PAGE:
Microsoft's mobile strategy seems to have gone through a never ending cycle of birth and rebirth over the years.

Each OS reboot came with the promise of "this is it". We've gone from Windows Mobile's abrupt end to Windows Phone 7's late beginning as a modern smartphone platform. We encountered another stop at Windows Phone 7.8 as Windows Phone 8 picked up the reigns. Windows 10 Mobile has now arrived, albeit in what many have assessed to be in a premature state not adequately prepared for life outside of Redmond's womb.

The operating system story is only part of the evolving tale. Distribution strategies, partnerships, marketing, hardware development, corporate reorgs and more all play a role in how Microsoft's mobile efforts were birthed, matured and regressed only to be reborn. All of these strategic executions have been to reposition Microsoft's mobile efforts for a more successful rebirth and life in the industry.

In 2016, we are watching a Microsoft mobile strategy that is gestating in a very vulnerable state, while in its retrenched position. This period is a very critical time in Microsoft's history and the company's CEO, Satya Nadella's, long-term vision. To understand the crucial nature of Microsoft's current position, we must understand both how Nadella's vision has brought the firm to this point and where it is intended to take the company next.

The question is, how do we as Microsoft and industry watchers "know" where Microsoft is in their mobile strategy? Well, we don't have a complete view of Microsoft's strategy at all. But as an ultrasound tech learns to distinguish the vital parts of a developing child from distracting blurs populating the view, diligent observation, keen perception and most of all, a persistent eye on the big picture are critical.

Eyes on the big picture

Watching and analyzing Microsoft's dynamic mobile strategy is very much like playing the timeless Shell Game. In that game, a quick-handed gentleman hides a small object beneath one of three cups. After a dizzying repositioning of those cups, the "player" is asked which cup contains the object. In more cases than not the wrong cup is chosen. An astute eye, often with the support of others is often required to keep the object in view.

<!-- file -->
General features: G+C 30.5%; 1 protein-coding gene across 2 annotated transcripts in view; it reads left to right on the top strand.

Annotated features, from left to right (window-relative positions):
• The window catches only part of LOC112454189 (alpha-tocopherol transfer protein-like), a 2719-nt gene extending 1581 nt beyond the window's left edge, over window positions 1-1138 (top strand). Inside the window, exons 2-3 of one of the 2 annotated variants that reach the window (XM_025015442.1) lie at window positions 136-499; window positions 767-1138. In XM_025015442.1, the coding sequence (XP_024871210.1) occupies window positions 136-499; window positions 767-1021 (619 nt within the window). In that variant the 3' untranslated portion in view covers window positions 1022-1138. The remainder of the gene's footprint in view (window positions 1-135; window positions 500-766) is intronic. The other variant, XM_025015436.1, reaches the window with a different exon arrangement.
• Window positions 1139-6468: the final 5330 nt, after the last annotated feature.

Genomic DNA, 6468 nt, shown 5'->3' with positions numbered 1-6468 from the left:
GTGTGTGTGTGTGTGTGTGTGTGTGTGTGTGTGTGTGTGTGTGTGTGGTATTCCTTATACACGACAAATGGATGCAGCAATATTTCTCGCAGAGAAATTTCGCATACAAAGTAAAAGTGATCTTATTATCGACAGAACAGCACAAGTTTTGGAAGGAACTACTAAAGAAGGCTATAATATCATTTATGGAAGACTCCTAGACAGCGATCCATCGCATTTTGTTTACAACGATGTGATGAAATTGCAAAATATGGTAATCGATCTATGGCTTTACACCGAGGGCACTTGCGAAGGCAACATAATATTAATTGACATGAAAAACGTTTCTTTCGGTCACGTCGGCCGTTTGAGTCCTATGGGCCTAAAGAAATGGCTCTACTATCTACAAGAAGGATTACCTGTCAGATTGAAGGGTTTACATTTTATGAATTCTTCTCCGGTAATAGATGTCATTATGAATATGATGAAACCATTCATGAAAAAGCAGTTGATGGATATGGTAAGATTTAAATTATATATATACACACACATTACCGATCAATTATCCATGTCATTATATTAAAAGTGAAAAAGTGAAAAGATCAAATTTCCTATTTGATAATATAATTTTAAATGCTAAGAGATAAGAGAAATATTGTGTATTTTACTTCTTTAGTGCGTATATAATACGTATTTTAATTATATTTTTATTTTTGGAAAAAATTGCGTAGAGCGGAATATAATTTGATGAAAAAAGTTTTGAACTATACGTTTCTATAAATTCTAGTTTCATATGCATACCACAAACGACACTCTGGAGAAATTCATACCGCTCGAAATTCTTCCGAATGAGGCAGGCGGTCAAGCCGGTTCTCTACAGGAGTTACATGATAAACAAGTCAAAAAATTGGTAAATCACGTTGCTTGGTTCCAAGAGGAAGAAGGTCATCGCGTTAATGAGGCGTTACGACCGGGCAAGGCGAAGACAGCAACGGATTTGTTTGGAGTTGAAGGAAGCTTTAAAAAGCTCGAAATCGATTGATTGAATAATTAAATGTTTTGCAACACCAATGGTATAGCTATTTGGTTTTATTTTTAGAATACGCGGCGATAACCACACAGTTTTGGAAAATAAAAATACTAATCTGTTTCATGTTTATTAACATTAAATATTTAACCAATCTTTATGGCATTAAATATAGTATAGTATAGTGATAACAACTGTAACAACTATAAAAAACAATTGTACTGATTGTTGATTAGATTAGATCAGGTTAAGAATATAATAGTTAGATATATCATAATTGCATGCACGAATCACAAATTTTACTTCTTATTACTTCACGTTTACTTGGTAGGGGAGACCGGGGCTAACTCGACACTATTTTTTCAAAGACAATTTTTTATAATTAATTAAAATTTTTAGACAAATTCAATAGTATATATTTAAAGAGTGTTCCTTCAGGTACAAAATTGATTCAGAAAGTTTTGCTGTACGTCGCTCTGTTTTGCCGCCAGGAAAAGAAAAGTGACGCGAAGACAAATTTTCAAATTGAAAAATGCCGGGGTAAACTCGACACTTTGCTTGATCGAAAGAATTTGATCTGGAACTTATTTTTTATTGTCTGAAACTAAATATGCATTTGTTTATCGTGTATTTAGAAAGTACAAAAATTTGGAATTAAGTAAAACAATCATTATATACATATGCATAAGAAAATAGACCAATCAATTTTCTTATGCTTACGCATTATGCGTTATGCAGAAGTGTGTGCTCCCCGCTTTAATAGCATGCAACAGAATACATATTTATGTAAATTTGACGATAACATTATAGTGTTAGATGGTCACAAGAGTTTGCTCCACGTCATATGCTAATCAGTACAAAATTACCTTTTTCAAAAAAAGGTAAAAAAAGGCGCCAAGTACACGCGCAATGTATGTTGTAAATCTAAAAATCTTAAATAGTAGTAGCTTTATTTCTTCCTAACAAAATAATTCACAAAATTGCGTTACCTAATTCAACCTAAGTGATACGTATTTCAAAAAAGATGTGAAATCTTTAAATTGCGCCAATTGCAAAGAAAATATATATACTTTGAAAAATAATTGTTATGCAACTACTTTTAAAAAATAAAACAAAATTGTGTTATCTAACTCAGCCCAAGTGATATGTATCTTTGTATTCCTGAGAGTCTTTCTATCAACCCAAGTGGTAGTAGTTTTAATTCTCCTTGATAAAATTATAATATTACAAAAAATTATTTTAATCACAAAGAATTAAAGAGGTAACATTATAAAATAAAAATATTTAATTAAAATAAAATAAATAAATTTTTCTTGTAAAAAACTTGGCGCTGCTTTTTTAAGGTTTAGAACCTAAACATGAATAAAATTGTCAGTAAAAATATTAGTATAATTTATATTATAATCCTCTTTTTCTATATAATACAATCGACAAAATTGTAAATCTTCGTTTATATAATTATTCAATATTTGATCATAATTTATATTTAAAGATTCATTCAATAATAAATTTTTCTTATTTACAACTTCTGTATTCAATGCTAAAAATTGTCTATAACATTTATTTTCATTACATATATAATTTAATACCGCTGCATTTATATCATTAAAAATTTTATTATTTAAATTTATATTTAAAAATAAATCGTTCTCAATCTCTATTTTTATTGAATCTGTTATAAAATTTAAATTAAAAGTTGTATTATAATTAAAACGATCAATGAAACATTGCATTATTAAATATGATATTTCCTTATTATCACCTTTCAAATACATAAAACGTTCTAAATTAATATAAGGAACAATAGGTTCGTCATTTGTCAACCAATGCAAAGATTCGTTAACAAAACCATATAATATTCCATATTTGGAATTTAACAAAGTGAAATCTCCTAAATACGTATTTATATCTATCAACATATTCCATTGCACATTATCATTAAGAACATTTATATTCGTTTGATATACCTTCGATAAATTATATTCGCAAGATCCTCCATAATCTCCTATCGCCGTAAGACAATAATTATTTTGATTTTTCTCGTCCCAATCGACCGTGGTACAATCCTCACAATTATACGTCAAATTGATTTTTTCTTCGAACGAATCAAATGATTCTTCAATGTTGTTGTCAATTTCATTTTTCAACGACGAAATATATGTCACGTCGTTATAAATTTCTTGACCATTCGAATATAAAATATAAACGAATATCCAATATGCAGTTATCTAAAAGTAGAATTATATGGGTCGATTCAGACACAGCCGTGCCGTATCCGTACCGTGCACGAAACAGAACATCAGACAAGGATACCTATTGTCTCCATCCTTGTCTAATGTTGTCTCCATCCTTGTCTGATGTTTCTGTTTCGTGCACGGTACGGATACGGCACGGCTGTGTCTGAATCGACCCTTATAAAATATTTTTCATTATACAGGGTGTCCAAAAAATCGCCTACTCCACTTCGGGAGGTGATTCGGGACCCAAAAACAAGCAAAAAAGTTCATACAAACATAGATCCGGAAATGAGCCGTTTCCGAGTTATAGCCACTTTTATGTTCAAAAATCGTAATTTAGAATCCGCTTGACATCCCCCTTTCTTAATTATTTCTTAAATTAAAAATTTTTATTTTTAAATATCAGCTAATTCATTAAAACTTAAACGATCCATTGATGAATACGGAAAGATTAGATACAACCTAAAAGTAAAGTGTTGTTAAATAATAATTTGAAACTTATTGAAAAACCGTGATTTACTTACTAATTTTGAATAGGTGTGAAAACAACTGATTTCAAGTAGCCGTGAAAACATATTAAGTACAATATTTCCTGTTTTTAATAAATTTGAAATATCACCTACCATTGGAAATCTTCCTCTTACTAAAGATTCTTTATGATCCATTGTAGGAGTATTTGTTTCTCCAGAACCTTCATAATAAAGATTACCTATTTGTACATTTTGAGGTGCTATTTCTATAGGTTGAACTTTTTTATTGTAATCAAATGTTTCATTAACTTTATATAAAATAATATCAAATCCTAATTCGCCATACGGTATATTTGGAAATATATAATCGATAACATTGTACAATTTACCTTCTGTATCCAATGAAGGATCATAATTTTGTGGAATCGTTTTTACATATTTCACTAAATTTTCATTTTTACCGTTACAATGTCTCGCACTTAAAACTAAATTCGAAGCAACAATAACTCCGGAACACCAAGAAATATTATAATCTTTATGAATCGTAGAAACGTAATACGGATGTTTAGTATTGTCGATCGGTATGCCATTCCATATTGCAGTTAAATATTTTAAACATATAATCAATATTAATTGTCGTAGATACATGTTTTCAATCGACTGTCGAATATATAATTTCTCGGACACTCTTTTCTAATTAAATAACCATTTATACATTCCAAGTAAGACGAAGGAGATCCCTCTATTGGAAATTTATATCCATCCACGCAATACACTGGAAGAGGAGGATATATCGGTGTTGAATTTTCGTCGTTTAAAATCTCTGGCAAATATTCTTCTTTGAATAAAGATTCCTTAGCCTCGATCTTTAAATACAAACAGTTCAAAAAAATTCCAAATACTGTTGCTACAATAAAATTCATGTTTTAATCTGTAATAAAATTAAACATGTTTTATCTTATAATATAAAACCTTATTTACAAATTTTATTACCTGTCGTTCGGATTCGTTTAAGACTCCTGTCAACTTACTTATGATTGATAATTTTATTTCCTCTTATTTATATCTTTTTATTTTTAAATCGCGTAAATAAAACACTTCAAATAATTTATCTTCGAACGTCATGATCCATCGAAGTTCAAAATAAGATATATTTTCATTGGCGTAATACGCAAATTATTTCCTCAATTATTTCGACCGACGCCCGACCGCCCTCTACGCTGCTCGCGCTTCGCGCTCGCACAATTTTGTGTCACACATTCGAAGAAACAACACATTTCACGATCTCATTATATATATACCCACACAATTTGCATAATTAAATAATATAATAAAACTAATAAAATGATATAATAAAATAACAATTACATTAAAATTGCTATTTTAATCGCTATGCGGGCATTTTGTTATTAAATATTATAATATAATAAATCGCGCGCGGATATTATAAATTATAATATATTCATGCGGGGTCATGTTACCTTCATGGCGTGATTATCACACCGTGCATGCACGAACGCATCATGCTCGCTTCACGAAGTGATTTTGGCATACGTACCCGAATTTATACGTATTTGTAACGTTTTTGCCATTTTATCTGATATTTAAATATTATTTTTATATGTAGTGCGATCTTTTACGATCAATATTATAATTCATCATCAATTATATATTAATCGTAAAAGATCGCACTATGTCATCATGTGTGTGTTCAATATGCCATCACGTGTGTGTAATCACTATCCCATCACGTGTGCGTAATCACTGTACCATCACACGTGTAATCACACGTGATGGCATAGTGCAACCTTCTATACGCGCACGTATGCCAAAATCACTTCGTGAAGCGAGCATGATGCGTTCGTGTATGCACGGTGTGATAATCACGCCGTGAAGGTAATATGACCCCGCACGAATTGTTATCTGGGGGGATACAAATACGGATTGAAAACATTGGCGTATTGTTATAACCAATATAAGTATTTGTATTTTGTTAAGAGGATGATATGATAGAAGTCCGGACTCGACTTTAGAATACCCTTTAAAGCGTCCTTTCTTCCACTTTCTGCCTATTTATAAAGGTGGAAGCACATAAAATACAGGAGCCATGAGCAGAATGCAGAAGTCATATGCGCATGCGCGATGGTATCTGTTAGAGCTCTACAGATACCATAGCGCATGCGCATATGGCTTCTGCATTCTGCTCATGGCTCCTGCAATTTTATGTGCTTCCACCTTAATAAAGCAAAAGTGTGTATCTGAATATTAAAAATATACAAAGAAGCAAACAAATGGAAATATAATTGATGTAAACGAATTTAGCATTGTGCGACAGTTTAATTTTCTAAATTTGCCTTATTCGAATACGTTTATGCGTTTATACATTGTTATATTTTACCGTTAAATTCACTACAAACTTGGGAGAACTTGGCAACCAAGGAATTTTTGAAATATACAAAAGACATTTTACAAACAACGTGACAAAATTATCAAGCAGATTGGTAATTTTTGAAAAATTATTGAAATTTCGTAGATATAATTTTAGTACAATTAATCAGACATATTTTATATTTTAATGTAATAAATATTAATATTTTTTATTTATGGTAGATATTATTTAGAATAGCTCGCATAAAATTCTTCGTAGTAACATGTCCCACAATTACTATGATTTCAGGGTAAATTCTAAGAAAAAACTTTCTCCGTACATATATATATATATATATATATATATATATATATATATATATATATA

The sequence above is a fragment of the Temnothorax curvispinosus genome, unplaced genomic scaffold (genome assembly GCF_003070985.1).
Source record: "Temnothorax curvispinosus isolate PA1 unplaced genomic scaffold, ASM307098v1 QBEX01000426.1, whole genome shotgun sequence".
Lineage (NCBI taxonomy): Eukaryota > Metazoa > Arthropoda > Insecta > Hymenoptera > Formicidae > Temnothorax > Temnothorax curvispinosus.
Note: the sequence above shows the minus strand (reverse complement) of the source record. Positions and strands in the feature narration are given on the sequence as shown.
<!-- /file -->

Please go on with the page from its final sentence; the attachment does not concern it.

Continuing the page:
What may come as a surprise to some is that Microsoft's retrenched status and consequent gestating state isn't news now, nor was it news when it was "news". Confusing I know; allow me to explain. Microsoft's current strategic positioning was not a sudden shift in strategy in response to the industry's state at the time. Microsoft's CEO Satya Nadella diagnosed the ailing health of Microsoft's mobile platform over two years ago.

To ensure the platforms survival and long-term vitality, on July 10, 2014, in a memo titled Bold Ambitions and Our Core, Nadella issued his prescription for Microsoft's mobile division which outlined his short-term goals and long-term vision for the platform. He telegraphed big changes, short-term objectives, that would not begin to manifest until the following year (2015). When they occurred, the industry took notice.

The Nokia write-down, the end of the low-end Lumia push and a move to first-party hardware as aspirational devices akin to how Microsoft executes the Surface model, caught the attention of the industry during the summer of 2015. Apparently Windows Phone died then too. In a 3-part series "Perfect Windows 10"that I wrote in August of 2015, I presented an analysis of Microsoft's mobile strategy that addressed the industries dramatic response to the shifts we saw as Microsoft executed against its long-term vision.

Summer to remember

During June and July of last year many industry watchers viewed statements made by Nadella in emails he sent on June 25th – "Aligning our strategy and structure" and July 8th 2015 – "Sharpening Our Business Focus, an interview on July 14, 2015 with Mary Jo Foley and an earnings call on July 21, 2015 as reactive shifts in Microsoft's mobile strategy. This apparent change in strategy was presumed to be due to Windows Phones poor performance as seen in the Q2 2015 SEC filings.

I contended, however, Nadella's focus on a smaller market, departure from manufacturing a deluge of phones and positioning first-party hardware as aspirational devices was his revisiting what he stated as his long-term vision in July of 2014. What appeared to be responsive shifts in strategy were clearly outlined by Nadella in his July 10, 2014, memo as short-term objectives of his long-term vision. It's critical that we keep our eyes on the larger vision so that during each phase of the long-term strategy we'll have a better chance of understanding what Microsoft is doing and what the company may execute next.